Media outlets blame leaked emails for Hillary Clinton's November debacle. At the time these leaks were attributed to a source within the DNC.
On July 22, two weeks after the murder of Seth Rich, WikiLeaks published leaked emails from multiple senior members of the Democratic National Committee showing they made negative comments about the campaign of Senator Bernie Sanders while the competitive presidential primary race was still ongoing. The DNC was accused of showing favoritism for Hillary Clinton and sabotaging the campaign of Bernie Sanders because the emails showed collusion between party officials and various media organizations. The emails included comments from DNC Chairwoman Debbie Wasserman Schultz, who was forced to resign days later and was immediately hired by the campaign of Hillary Clinton.
On July 25, the DNC issued a “deep and sincere apology to Senator Sanders, his supporters, and the entire Democratic Party for the inexcusable remarks made over email,” in a statement released on the opening day of the party’s convention in Philadelphia.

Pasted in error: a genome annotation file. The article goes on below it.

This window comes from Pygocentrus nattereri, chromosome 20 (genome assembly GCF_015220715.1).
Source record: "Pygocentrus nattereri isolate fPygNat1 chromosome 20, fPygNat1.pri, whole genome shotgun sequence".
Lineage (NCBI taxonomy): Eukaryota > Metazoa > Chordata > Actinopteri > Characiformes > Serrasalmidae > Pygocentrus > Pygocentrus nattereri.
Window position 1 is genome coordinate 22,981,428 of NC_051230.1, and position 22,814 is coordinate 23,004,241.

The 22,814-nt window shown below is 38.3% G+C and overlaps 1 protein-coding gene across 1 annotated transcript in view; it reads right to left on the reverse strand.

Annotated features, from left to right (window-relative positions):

In August, WikiLeaks founder Julian Assange announced a $20,000 reward for information about the murder. Assange then hinted that Seth Rich was the source who gave WikiLeaks the data, during an interview with Dutch TV’s Nieuwsurr.
Although US President Barack Obama ordered an intelligence assessment to determine whether Russia did hack the email data, the NSA and FBI initially said they disagree with the CIA's conclusion that Russia was responsible, citing a lack of evidence. Both have softened Thier opinion about the CIA's findings.
In mid-December, the Daily Mail exclusively reported that WikiLeaks envoy Craig Murray, the former British ambassador to Uzbekistan, claimed he had personal knowledge that the source of the DNC emails was not Russia. Murray told the Daily Mail that he personally flew to Washington, D.C. for a secret meeting with one of the sources, who was a DNC insider.
‘The source had legal access to the information. The documents came from inside leaks, not hacks,’ said Murray.